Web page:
In what was probably a self-referential moment, Saul Bellow, Chicago’s Nobel Prize winning novelist, once remarked that Chicagoans rarely acknowledge their heroes. Well today I bring you a new candidate. Beyond a small circle of naprapathic physicians, it’s unlikely many of us have ever heard of Dr. Oakley Smith, who, as a young chiropractor in the early 20th century first formulated the principles of naprapathy, a homegrown bodywork therapy.
The Chicago History Museum credits Chicago with the first blood bank, heart bypass surgery, deep dish pizza, and Tootsie Roll, but its search engine draws a blank on Dr. Smith. And yet it’s virtually impossible to live here without having seen someone’s name on a store or office window followed by the initials DN (Doctor of Naprapathy). You may have been curious, wondering what the initials meant. You also likely mispronounced it–it’s “nuh-PRAH-pa-thee.”
The forgotten Dr. Smith cobbled together an entire system of health and illness, combining the Czech word naprapavit (to correct) and the Greek pathos (suffering) to produce a term that means “to correct the cause of suffering.” At chiropractic college years ago, he’d learned that all illness was caused by misalignment of the vertebrae, the bones in the spine. If you had chronic heart disease, for example, a misalignment of the vertebrae at the level of your heart blocked not only the blood and nerve pathways to the heart, but also your body’s own subtle energies. These are the same energies the Chinese call qi, Indian Ayurvedic physicians call prana, and a variety of US and European practitioners manipulate through Reiki and Healing Touch.
Smith disagreed with the spinal misalignment theory (chiropractic history refers to this event as “Smith’s Schism”), believing the real source of chronic illness to be comparable blockages in the body’s soft tissues (muscles, fascia, ligaments, and tendons). A naprapath, or someone trained in myofascial release therapy, feels these blockages as chronic muscle contractions. They occur as a result of old but unhealed injury, psychological conflict, poor nutrition, or poor posture.
I expect to receive some irritable comments from naprapaths with this comparison to myofascial release, but in both therapies the practitioner gently palpates connective tissue, feeling for areas that are contracted, rigid, and painful. Then, using a series of rhythmic manipulations, the contraction is stretched and released. Once the tension is cleared, there’s restoration of proper nerve and blood flow, healing energies travel without obstruction, and the body begins to function again.
The difference between a naprapath and a myofascial release therapist is an important one. First, the correct term for a naprapath is naprapathic physician. And as a physician–similar to a chiropractic physician–he or she is licensed to diagnose and treat symptoms. On the other hand, myofascial release therapists are usually specially trained massage therapists or physical therapists who rely on their client’s physician to make a correct diagnosis and prescribe therapy.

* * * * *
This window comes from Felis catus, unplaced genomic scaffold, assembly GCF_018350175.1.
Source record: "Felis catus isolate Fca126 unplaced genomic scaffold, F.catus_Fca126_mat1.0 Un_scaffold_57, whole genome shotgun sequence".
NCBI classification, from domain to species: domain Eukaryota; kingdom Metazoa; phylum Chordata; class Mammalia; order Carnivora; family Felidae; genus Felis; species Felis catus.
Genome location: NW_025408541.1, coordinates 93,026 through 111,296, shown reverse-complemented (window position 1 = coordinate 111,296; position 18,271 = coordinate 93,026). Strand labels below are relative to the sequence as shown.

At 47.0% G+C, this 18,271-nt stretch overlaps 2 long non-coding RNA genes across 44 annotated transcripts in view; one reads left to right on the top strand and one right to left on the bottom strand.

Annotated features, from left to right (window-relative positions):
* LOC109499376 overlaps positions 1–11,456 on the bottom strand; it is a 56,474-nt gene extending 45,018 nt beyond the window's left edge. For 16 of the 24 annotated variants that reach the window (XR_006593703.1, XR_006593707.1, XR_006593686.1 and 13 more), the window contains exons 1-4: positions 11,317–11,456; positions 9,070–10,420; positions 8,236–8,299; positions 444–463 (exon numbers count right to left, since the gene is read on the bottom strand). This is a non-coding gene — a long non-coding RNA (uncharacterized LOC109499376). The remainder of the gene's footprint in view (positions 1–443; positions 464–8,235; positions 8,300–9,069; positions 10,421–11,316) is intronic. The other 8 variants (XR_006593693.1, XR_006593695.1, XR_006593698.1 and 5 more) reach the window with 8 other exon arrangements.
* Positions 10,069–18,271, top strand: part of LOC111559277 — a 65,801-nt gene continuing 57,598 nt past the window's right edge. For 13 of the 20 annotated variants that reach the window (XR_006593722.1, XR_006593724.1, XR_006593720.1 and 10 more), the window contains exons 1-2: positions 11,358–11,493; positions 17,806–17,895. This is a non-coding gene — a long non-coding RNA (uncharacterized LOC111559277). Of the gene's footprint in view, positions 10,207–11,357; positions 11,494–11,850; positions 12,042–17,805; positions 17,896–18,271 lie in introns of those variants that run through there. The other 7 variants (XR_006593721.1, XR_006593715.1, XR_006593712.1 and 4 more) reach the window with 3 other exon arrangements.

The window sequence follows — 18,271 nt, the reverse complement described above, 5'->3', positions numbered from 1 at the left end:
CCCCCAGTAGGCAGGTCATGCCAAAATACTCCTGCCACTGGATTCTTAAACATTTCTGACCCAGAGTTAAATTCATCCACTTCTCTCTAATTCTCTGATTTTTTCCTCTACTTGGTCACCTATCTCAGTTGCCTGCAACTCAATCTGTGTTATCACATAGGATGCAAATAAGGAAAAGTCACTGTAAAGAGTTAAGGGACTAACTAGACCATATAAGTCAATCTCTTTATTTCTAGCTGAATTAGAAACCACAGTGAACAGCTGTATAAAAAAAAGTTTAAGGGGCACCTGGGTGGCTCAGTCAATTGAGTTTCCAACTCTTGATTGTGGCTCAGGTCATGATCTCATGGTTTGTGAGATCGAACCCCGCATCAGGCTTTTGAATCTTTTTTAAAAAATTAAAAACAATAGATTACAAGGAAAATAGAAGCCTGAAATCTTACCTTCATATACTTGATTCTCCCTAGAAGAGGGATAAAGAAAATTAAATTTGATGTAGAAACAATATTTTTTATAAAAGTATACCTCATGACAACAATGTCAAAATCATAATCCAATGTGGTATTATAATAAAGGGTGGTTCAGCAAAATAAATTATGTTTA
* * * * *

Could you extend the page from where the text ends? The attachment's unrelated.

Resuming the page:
Smith would go on to establish the first of two schools of naprapathy, the Chicago College of Naprapathy on Milwaukee Avenue. A rival school formed across the street a couple of decades later, the Illinois College of Naprapathy, and then, finally, bygones being bygones, the two merged into the National College of Naprapathy, still on Milwaukee Avenue. (I mean, Milwaukee and Belmont, how “Chicago” can you get?)
The problem naprapathy faced during its 100+ years is the same threat all alternative practitioners have endured—the medical establishment. Interestingly in the case of naprapathy, opposition came not only from the usual suspects, including medical doctors (MDs and DOs), but also from chiropractors (DCs), who resented Smith’s apostasy, and physical therapists, who routinely side with the establishment.
The result of this many-fronted assault is that after all these years, naprapaths are officially licensed in just two states, Illinois and New Mexico. Curiously, naprapathy was exported decades ago to Sweden, where naprapaths now outnumber chiropractors. Interested readers residing in those vast areas where no naprapaths practice should look for a myofascial release therapist. The commonest remarks I hear after a patient has experienced a session of myofascial release from our own Helen Streitemeier and Samson Wong: “That’s like no massage I’ve ever had before. It was amazing. My muscles feel like they’ve opened up.”
Exactly. Whether you call the session naprapathy or myofascial release, what it definitely is not is a massage.
One compelling offshoot of both naprapathy and myofascial release therapy centers on the emotional issues that can be trapped in locked and contracted muscles. This has its origin in the “muscular armoring” theory of Wilhelm Reich, a colleague of Sigmund Freud. In fibromyalgia, for example, patients often have unconsciously locked memories of a dreadful childhood event literally into their muscles. Releasing the muscles releases the memory and the patient can start on a fast track to getting well. I discuss muscular armoring at length in my book Healing Fibromyalgia.
Now you know something about naprapathy’s Chicago history that has eluded our otherwise excellent Chicago History Museum.
David Edelberg, MD